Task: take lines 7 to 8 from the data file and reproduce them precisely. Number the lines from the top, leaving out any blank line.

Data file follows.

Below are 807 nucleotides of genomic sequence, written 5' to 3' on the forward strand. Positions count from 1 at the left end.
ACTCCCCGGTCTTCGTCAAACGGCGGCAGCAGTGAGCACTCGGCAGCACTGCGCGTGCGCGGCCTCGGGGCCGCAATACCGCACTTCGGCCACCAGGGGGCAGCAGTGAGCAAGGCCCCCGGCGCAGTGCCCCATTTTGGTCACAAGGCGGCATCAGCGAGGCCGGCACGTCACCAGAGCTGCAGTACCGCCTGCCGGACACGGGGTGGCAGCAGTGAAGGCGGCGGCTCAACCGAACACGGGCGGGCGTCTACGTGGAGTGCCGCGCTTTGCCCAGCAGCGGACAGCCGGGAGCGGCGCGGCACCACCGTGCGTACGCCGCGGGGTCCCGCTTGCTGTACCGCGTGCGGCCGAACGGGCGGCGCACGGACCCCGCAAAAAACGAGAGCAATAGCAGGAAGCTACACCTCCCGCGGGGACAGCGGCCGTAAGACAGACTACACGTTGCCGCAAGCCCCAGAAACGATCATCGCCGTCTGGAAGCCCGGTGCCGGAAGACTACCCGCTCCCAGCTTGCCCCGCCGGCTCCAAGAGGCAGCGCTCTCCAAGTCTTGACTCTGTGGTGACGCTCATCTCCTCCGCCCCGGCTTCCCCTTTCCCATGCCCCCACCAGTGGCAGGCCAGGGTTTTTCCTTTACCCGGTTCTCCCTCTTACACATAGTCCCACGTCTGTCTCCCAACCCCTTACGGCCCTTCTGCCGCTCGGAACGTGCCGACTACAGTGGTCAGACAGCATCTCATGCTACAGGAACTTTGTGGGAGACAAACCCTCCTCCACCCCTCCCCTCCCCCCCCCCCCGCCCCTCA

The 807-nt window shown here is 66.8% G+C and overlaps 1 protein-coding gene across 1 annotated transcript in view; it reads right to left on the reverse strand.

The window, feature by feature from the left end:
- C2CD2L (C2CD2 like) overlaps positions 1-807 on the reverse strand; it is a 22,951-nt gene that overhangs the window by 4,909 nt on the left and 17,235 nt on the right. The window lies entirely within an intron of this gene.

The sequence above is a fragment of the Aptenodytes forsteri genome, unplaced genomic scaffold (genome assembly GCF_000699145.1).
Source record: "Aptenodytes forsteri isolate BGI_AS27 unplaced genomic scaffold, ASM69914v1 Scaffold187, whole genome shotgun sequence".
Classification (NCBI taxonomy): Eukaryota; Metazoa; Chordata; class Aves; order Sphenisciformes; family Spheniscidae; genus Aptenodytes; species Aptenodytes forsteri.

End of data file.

Source record: "Aptenodytes forsteri isolate BGI_AS27 unplaced genomic scaffold, ASM69914v1 Scaffold187, whole genome shotgun sequence".
Classification (NCBI taxonomy): Eukaryota; Metazoa; Chordata; class Aves; order Sphenisciformes; family Spheniscidae; genus Aptenodytes; species Aptenodytes forsteri.